Voices comment: Given that the City of North Van has already exceeded the 2031 growth targets agreed to in the Regional Growth Strategy, this would be a welcome discussion for residents in the City.
from the North Shore News:
There will be no new developments in the District of North Vancouver – at least, not for the next two weeks.
Council was set to debate the pros and cons of a new 35-unit apartment Monday (Feb. 2) when the Draycott Road development had the rug pulled out from under it. The project will sit at a red light until council holds a state-of-the-district discussion on the pace of development, scheduled for Feb. 16.
The time to take an overview of development in the district is long overdue, according to Coun. Lisa Muri, who called for the deferral.
“(The OCP) was continually sold to the community as something that would happen over a 20-(to) 25-year time span and it does not feel like that at all,” she said, prior to casting a minority vote against 23-and 19-storey towers at the Grouse Inn site in Lower Capilano in June 2014.
Muri has also railed against a silo mentality in the district, beseeching her colleagues to take City of North Vancouver developments into account.
Pressing pause on this application – which has been in the district pipeline for two years and was one vote away from a public hearing – is somewhat nonsensical, according to Coun. Roger Bassam. “We’re refusing the public the right to get to the public hearing,” he said.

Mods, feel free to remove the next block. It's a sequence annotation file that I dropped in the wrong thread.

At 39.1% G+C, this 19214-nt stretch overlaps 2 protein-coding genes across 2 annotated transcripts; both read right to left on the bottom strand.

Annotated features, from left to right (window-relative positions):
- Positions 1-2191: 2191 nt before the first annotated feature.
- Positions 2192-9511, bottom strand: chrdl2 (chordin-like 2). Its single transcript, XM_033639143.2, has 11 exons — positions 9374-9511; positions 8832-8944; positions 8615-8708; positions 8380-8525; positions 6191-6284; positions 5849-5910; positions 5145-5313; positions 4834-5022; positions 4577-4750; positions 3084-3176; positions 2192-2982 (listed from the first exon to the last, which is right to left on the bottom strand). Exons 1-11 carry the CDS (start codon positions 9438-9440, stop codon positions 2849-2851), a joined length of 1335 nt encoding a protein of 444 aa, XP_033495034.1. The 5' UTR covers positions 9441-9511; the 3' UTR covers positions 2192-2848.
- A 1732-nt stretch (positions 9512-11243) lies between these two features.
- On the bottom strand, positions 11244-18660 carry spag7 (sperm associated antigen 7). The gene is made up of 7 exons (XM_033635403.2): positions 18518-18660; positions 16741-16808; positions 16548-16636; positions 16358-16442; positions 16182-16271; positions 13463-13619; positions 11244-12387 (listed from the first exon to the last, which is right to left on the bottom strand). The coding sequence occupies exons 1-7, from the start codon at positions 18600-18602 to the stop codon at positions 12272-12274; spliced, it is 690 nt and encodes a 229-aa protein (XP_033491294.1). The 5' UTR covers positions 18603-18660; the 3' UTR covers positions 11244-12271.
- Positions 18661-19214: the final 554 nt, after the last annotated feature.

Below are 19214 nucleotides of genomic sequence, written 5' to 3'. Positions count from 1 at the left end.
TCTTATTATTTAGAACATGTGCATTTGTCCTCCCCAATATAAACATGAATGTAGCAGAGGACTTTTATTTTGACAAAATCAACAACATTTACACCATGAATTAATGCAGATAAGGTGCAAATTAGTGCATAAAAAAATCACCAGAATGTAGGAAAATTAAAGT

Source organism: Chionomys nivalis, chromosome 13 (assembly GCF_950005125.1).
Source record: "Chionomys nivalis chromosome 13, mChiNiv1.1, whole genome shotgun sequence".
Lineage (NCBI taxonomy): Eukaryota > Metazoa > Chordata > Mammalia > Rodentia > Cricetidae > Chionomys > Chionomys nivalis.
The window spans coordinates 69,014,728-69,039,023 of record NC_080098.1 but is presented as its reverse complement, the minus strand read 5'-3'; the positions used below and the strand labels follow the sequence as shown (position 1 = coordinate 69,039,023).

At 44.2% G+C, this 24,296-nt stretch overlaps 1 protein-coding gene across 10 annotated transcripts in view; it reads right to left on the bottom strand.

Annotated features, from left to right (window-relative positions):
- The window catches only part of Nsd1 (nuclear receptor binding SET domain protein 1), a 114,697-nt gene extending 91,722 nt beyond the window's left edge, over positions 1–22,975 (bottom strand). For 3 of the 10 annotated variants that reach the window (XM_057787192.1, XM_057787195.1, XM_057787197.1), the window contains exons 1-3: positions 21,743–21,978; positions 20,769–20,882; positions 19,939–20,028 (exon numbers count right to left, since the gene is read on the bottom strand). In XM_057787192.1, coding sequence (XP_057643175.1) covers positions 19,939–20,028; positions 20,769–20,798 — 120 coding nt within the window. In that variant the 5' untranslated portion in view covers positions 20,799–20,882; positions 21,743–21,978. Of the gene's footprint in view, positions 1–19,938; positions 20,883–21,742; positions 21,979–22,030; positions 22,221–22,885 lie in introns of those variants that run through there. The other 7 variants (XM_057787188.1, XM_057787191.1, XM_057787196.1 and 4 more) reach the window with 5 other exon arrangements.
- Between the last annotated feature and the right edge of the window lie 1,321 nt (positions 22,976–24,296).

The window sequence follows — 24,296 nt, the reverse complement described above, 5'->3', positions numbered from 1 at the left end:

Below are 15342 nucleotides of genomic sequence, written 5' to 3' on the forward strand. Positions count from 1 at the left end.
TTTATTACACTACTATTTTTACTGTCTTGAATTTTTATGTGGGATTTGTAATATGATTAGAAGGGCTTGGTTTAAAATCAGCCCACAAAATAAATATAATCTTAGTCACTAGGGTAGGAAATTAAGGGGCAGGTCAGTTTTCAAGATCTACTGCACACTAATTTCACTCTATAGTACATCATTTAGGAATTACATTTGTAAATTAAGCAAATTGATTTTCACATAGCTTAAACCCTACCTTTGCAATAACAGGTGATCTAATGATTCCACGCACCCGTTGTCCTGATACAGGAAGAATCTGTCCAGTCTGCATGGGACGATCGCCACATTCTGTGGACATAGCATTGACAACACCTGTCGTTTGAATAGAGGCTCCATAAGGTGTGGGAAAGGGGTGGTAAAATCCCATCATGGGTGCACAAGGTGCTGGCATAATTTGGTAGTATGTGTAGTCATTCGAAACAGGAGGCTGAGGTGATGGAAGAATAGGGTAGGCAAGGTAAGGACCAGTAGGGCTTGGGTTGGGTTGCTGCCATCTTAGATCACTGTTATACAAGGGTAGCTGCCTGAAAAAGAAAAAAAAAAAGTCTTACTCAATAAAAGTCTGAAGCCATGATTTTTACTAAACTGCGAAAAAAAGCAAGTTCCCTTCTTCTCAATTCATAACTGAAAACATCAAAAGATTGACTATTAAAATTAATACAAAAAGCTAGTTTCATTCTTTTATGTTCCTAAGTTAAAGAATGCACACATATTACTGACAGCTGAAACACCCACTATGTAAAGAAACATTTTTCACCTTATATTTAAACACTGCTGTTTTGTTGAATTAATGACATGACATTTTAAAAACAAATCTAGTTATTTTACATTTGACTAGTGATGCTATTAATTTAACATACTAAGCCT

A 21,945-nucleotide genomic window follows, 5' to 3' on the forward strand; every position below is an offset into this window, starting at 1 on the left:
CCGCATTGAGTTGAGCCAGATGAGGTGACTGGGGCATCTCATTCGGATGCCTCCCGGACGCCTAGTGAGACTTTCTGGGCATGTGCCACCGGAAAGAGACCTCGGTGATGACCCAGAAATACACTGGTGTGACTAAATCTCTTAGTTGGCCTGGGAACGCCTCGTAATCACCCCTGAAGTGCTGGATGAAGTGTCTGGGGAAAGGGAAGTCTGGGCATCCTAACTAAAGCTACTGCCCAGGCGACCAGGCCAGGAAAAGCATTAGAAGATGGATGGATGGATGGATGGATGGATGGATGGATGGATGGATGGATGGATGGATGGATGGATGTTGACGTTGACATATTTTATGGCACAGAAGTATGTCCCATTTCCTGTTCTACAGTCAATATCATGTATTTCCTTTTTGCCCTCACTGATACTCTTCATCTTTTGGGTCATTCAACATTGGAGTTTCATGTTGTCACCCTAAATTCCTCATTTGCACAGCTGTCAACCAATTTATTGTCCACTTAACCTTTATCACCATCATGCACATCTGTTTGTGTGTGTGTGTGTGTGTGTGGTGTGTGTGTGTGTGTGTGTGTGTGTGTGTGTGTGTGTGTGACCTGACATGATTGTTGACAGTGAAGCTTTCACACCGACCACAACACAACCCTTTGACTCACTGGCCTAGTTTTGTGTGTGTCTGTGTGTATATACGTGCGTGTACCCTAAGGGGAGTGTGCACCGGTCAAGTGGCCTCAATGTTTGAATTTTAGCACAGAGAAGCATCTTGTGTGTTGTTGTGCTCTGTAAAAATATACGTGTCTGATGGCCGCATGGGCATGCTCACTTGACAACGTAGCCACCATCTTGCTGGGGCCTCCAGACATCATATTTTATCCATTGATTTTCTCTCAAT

The community supports the traffic-reducing development, according to Bassam.
“Here we are, shooting ourselves in the foot,” he said. “There’s no correlation between the development in the District of North Vancouver and the traffic problems that we have been experiencing.”
Coun. Robin Hicks joined Bassam in voting against the deferral.
Mayor Richard Walton agreed to support a “short deferral only” in the hopes of finding consensus in council’s expectations for development.
However, the mayor pointed out that the current rate of development trails behind the levels set out in the district’s official community plan.
For MacKay-Dunn, the time has come to discuss development and its effects on traffic congestion.
“Apologies to the proponent, but I believe it to be in the best interests of all of us to have a full and fulsome discussion on this very, very important issue,” he said.
While Muri and MacKay-Dunn were frequently on the short end
of development votes in the last term, they were joined in their call for a deferral by first-term Couns. Jim Hanson and Mathew Bond.
“It would be wrong to approve any development for any further advancement until there’s been an open and public debate by this council,” Hanson said. “No more development, at least for two weeks.”
The deferred development, a five-storey apartment building on a Draycott Road cul-de-sac, is also set to come back to council Feb. 16.